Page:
Weaker than expected third-quarter orders at Just Eat Takeaway.com knocked shares in the online food delivery company on Wednesday, with orders in the United States growing just 3%.
Shares in the company, which completed its $7.3 billion purchase of U.S. peer GrubHub in June, were down 4.4% to €62.11 at 0755 GMT, taking losses this year to more than 30%.
Total orders in the quarter rose 25% to 266 million, below the 35% increase expected by analysts at ING bank.
Growth in Britain, the company's largest market, was 51%, but weakest in the United States, now its second-biggest market.
GrubHub chief executive Matt Maloney said last week he intended to leave in December, and Just Eat Takeaway said on Wednesday it had started "an improvement programme re-focusing the company on GrubHub's strongholds."
In a statement, group CEO Jitse Groen said, "With most of the world returning to pre-pandemic life, our growth in the third quarter of 2021 has remained strong. Just Eat Takeaway.com is well-positioned for autumn and winter, our traditional growth season."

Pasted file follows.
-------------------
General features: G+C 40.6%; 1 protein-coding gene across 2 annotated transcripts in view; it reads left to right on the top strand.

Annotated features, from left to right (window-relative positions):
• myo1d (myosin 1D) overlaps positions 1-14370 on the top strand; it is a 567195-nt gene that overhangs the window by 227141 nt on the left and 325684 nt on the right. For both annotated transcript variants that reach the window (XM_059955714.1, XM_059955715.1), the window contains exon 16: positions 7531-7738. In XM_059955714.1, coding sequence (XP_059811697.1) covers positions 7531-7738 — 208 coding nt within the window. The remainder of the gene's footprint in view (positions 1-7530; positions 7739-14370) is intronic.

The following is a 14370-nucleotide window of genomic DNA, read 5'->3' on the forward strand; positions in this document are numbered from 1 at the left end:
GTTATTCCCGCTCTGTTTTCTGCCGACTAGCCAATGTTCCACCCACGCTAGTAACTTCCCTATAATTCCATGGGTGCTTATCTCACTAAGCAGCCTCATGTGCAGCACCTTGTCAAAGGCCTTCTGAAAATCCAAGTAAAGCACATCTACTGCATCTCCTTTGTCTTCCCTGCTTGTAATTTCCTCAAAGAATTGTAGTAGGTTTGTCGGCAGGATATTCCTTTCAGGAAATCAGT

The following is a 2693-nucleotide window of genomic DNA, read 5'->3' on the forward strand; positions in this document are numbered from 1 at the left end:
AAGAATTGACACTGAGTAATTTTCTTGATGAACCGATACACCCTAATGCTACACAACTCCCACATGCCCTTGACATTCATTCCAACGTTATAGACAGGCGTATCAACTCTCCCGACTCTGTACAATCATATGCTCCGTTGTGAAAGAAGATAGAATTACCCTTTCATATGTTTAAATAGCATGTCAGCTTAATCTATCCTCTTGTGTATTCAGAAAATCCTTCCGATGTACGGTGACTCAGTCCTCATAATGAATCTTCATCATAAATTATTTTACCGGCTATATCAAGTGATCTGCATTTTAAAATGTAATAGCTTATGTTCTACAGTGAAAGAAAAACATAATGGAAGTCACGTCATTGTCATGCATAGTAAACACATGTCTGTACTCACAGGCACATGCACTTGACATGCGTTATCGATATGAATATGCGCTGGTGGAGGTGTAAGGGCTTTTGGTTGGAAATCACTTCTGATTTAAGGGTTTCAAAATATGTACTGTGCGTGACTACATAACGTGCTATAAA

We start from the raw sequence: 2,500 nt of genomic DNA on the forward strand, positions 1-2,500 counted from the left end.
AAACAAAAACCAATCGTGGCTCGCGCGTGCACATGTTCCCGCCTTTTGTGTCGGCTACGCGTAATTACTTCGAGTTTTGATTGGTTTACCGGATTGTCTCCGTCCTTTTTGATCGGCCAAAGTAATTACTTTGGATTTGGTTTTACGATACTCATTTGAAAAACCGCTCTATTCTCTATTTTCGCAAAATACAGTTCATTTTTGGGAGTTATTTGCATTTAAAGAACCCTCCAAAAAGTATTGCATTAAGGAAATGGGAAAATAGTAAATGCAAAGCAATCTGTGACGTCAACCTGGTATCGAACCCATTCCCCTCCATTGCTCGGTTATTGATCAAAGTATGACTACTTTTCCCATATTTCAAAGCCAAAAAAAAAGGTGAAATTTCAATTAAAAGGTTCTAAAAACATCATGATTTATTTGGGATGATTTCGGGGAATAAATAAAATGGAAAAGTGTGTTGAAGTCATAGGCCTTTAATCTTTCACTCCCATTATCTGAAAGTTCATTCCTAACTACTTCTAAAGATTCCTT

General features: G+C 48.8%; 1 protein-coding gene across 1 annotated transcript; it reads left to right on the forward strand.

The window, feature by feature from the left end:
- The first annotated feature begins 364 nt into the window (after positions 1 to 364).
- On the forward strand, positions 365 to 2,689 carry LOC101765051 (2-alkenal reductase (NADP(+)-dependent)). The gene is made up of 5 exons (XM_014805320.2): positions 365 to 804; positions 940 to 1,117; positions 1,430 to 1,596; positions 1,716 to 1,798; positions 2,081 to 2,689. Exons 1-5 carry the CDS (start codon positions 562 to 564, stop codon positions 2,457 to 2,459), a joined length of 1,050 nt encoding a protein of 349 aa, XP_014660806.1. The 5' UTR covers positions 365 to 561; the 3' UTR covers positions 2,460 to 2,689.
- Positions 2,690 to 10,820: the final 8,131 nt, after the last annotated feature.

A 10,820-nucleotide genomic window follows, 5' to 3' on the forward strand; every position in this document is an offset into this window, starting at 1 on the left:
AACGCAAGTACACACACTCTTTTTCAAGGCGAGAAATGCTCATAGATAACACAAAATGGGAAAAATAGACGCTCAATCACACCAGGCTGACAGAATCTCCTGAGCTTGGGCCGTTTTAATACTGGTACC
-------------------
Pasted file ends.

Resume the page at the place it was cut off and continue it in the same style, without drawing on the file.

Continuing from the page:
In August, GrubHub suffered a setback when New York City, its largest U.S. market, capped the commissions it and rivals can charge restaurants to use their platforms at 15% of food orders for delivery.
Takeaway competes with Uber Eats, and Door Dash, in the United States, and Deliveroo and Delivery Hero in Europe, among others.
The company on Wednesday repeated its full-year forecast for a loss before interest, tax, depreciation and amortisation of 1%-1.5% on a gross transaction value of €28-30 billion ($32-$35 billion) for 2021, or a loss of 280-380 million euros.
In August, Takeaway reported an EBITDA loss of €190 million for the first half, but said it expected that number to improve in the second half.
Third-quarter gross transaction value, a common measure for e-commerce companies, increased by 6.8 billion euros, or 21%, bringing the nine-month total to €20.9 billion.
News by Reuters edited by Donna Ahern, Checkout. For more Technology news click here. Click subscribe to sign up for the Checkout print edition.